This will help to build your credibility in the face of the challenges that we mentioned above.  The more effort you put in to make the transition seamless and forward-looking, the more successful you will be at securing your place at the table when you return.


Identify personal and/or professional goals that you want to accomplish while away on leave that are achievable and strategically selected to enhance your value both within your current role and organization but which are also transferrable and make you a more attractive candidate to prospective employers.

By showing your commitment to continuous improvement, you’re sending a very clear message about your intent to be an A-player on your team.


Set your expectations around how often you want to communicate with your supervisor (and a select few colleagues) during you leave, the type of touch points you’d like to have and what you expect to discuss. Maintaining a connection to what is going on at the office will ensure that you don’t become a ghost, show your dedication and keep you abreast of any changes that could potentially impact your return to work plan and give you enough time to react appropriately.

Just as though you were in the office, continue to manage up and communicate any and personal and professional accomplishments to your superiors while you’re off.  The fact is that your supervisor will look good if they have an A-player on their team, so be sure that they will be disseminating all updates you provide to their superiors to demonstrate that they have a winning team both in and out of the office.

Negotiate to keep your blackberry and laptop, if applicable, so that you can read emails going back and forth throughout your absence to keep on top of discussions, decisions and developments as they pertain to projects and tasks that you were involved with.  This will ensure that you don’t miss a beat and will set the stage for coming back to work with up to date knowledge on various topics.  It also provides the company with an opportunity to communicate with you for answers or help being directed to the appropriate resources to save time in continuing your work.

Network. Take advantage of your schedule to be more flexible to meet with people that you want to catch up with professionally.  This could be a great opportunity to explore different career avenues, have those informational interviews you were meaning to have and make connections to pursue personal and professional goals.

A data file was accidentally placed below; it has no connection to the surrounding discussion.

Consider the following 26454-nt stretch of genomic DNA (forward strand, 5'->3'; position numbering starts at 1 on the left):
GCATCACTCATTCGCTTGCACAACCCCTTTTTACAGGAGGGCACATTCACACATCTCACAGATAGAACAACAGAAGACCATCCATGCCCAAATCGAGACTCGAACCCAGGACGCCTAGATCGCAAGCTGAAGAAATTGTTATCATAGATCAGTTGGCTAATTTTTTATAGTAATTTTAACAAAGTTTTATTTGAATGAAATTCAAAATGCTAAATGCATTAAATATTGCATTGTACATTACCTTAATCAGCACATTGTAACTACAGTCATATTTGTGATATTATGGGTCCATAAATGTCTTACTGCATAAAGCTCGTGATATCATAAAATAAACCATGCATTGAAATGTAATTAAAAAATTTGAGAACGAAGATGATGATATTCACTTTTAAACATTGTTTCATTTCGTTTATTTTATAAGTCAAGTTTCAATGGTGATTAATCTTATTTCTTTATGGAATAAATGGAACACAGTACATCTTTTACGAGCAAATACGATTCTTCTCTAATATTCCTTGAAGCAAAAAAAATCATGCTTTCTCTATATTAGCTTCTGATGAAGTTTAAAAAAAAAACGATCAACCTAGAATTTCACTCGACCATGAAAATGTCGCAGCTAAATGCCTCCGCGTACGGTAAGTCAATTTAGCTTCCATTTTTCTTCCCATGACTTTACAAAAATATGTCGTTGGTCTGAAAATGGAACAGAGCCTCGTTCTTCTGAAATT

Increase communication with your supervisor and colleagues a few weeks before your expected return to work date.  Use these opportunities to understand in what capacity you will be coming back to work (i.e.: in what type of role).  Once you know this, you can start contacting key resources for additional information on what is currently going on in that sphere, get all the IT logistics organized and out of the way (make sure you have a computer, desk, phone when you get back) and start to strategically prepare for hitting the ground running when you get back.

With an understanding of what your back-to-work plan is going to look like, you’ll be better able to work out a child care plan, test out new routines that work for you and establish a support system to successfully go back to work with peace of mind.


With all the preparation you have done to put in place a strategic plan for a seamless transition, you can rest assured that you have taken all the right actions to show your commitment, leadership and intention of ensuring a successful leave for both yourself and your organization.  Whatever the outcome, whether you return to work in your previous role or not, you’ve baby proofed your career in a way that allows you to re-enter the workforce better than when you left.


It’s important to note that being accountable to your goals and outlined plan is key to ensuring your success.  With routines being thrown off with the arrival of a newborn, make sure you have the support system you need to stay committed to your plan.  Anticipate challenges that you can encounter and employ the help of a trusted friend or family member to hold you accountable to your goals and who can offer the resources or support you may need.


What were some of the things that you found helpful in planning and managing your career progression during parental leave? What did you find was the least helpful advice you received? Was this article helpful to you?